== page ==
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Sony Attacks Microsoft's Publishing Policies

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  • Xbox Live (Score:3, Interesting)

    by bonch (38532) * on Saturday September 03, 2011 @05:29PM (#37298390)

    A lot of developers have been publicly complaining about Xbox Live, calling it too closed [mcvuk.com]. Even Gabe Newell of Valve--who used to work at Microsoft--criticized Live for being too restrictive because Microsoft wouldn't allow Valve to use Steam. Meanwhile, Sony not only allows Steam but lets Valve offer a free copy of the PC and Mac version to buyers of the PS3 version of Portal 2.

    Microsoft has ridden the success of Halo and Gears of War, and the 360 was easier to develop for when people were learning how to work with the PS3, but sales of the PS3 are surpassing the 360 this year, and PS3 developers have caught up. In addition, the poor reception to Microsoft's focus on motion gaming as well as a lack of an answer to mobile gaming signals a diminishing of the their position to third place.

  • by DJHeRobotExVV (2402664) on Saturday September 03, 2011 @06:59PM (#37298958)
    I'll explain the title of my post towards the end. Regarding the two digital-distribution marketplaces that Microsoft maintain, however, Microsoft are so schizophrenic with regard to how they operate both XBLA and XBLIG that it's rather stomach-churning.

    The fact of the matter is that when the Xbox 360 originally came out, you would see maybe 1 to 2 titles every 1 to 2 weeks released on XBLA. XBLA was touted as the way for smaller, more "indie" development houses to develop games on the X360 platform without having to deal with all of the ins and outs of manufacturing, distribution, and more restrictive technical certification requirements that come with a disc-based game. Microsoft were highly selective over the titles that would be released on XBLA, and for good reason - they needed an online marketplace with many "strong" titles and few "weak" ones.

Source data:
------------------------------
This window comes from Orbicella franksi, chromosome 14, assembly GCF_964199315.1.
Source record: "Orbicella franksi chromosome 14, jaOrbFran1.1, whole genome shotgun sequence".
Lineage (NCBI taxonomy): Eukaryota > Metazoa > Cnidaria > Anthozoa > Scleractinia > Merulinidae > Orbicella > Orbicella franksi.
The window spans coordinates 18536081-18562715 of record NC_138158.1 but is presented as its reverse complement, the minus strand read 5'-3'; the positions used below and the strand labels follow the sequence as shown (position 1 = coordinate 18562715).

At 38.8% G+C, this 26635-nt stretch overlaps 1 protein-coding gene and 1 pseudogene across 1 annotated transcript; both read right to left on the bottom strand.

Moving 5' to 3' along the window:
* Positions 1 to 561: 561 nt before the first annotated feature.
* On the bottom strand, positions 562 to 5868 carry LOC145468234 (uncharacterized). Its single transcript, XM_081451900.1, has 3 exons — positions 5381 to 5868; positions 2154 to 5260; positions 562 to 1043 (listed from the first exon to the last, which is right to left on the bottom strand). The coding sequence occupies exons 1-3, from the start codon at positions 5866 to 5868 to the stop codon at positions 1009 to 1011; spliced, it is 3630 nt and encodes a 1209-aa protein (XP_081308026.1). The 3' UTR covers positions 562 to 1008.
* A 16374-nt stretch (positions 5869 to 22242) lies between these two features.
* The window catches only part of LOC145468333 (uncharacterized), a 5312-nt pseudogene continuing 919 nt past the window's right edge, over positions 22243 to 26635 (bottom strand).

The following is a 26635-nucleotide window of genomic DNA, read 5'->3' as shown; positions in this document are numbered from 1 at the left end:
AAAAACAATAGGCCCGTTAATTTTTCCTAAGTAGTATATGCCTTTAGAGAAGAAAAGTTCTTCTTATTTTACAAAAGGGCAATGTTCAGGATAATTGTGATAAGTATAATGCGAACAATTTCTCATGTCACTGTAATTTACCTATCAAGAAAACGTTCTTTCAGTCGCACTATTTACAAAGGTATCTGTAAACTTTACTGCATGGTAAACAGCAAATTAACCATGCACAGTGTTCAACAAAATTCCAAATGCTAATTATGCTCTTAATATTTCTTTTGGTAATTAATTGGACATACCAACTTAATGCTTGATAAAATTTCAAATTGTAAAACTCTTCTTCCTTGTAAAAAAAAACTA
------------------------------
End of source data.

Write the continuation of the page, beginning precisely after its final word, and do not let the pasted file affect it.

After so many "indie" development houses complained that they were not being allowed to market such obvious smash hits as "Try Not To Fart" or "Controller Vibrator 2000" - note the intended sarcasm - Microsoft created the XBLIG marketplace, touting that as the new place for smaller, more "indie" development houses to put games onto the X360 platform.

    This went well for perhaps 6 to 12 months, with a few particularly good indie games making their way to the top of the XBLIG charts, and all of the undeserving fluff and blatant cash grabs fell to the bottom of the pile, at which point the wheels fell off. Microsoft felt the need to take things in a third direction, now choosing to "upgrade" specific XBLIG dev houses to XBLA contracts.

    In doing so, they signed the death warrant for both XBLA and XBLIG. Removing the more polished indie dev houses from the XBLIG marketplace ensured that XBLIG continues to play second fiddle to XBLA, but more importantly, it means that the XBLA marketplace is now flooded with "lesser" games that would otherwise have remained on the XBLIG marketplace (and for good reason). Now, it is much more difficult to separate the wheat from the chaff on the XBLA marketplace, and there is no wheat on the XBLIG marketplace.

    Despite all of this, Microsoft insist that they are "top dog" regarding their digital marketplaces, to the point of taking blatant advantage over dev houses they perceive as "smaller" when those dev houses come a-knocking to try to get their games released on XBLA. In the case of Minecraft, the sad fact is that the Xbox 360 is the only console (handhelds excluded) on which it will be released, specifically because Microsoft forced Mojang into an exclusive contract. The entire matter is sickening.

"Consistency requires you to be as ignorant today as you were a year ago." -- Bernard Berenson

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